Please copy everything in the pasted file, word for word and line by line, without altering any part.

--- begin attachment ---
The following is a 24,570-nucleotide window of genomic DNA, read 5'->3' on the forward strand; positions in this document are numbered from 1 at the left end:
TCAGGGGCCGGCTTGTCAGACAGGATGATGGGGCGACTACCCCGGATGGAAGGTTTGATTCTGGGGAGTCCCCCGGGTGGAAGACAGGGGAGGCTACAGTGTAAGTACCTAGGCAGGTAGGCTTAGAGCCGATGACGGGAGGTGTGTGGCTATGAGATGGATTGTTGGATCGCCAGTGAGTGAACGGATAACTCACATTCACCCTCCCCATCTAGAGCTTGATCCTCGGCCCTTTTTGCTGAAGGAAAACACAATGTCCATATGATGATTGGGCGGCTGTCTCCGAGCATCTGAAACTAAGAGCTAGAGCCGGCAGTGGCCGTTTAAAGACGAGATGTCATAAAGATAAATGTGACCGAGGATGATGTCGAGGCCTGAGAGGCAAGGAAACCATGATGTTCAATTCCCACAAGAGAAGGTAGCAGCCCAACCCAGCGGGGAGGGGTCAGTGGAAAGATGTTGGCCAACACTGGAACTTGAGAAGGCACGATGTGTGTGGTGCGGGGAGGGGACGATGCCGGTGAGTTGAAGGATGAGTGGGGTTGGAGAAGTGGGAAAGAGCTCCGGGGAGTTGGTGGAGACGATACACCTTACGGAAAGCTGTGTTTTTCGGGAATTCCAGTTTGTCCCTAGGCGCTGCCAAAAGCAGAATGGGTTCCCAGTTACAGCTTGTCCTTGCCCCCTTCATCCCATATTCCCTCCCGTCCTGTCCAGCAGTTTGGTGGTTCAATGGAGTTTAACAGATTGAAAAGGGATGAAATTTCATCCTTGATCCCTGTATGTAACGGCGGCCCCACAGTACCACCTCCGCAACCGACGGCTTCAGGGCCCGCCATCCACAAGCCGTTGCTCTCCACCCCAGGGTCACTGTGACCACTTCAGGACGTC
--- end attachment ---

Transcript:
The following is a 24,570-nucleotide window of genomic DNA, read 5'->3' on the forward strand; positions in this document are numbered from 1 at the left end:
TCAGGGGCCGGCTTGTCAGACAGGATGATGGGGCGACTACCCCGGATGGAAGGTTTGATTCTGGGGAGTCCCCCGGGTGGAAGACAGGGGAGGCTACAGTGTAAGTACCTAGGCAGGTAGGCTTAGAGCCGATGACGGGAGGTGTGTGGCTATGAGATGGATTGTTGGATCGCCAGTGAGTGAACGGATAACTCACATTCACCCTCCCCATCTAGAGCTTGATCCTCGGCCCTTTTTGCTGAAGGAAAACACAATGTCCATATGATGATTGGGCGGCTGTCTCCGAGCATCTGAAACTAAGAGCTAGAGCCGGCAGTGGCCGTTTAAAGACGAGATGTCATAAAGATAAATGTGACCGAGGATGATGTCGAGGCCTGAGAGGCAAGGAAACCATGATGTTCAATTCCCACAAGAGAAGGTAGCAGCCCAACCCAGCGGGGAGGGGTCAGTGGAAAGATGTTGGCCAACACTGGAACTTGAGAAGGCACGATGTGTGTGGTGCGGGGAGGGGACGATGCCGGTGAGTTGAAGGATGAGTGGGGTTGGAGAAGTGGGAAAGAGCTCCGGGGAGTTGGTGGAGACGATACACCTTACGGAAAGCTGTGTTTTTCGGGAATTCCAGTTTGTCCCTAGGCGCTGCCAAAAGCAGAATGGGTTCCCAGTTACAGCTTGTCCTTGCCCCCTTCATCCCATATTCCCTCCCGTCCTGTCCAGCAGTTTGGTGGTTCAATGGAGTTTAACAGATTGAAAAGGGATGAAATTTCATCCTTGATCCCTGTATGTAACGGCGGCCCCACAGTACCACCTCCGCAACCGACGGCTTCAGGGCCCGCCATCCACAAGCCGTTGCTCTCCACCCCAGGGTCACTGTGACCACTTCAGGACGTC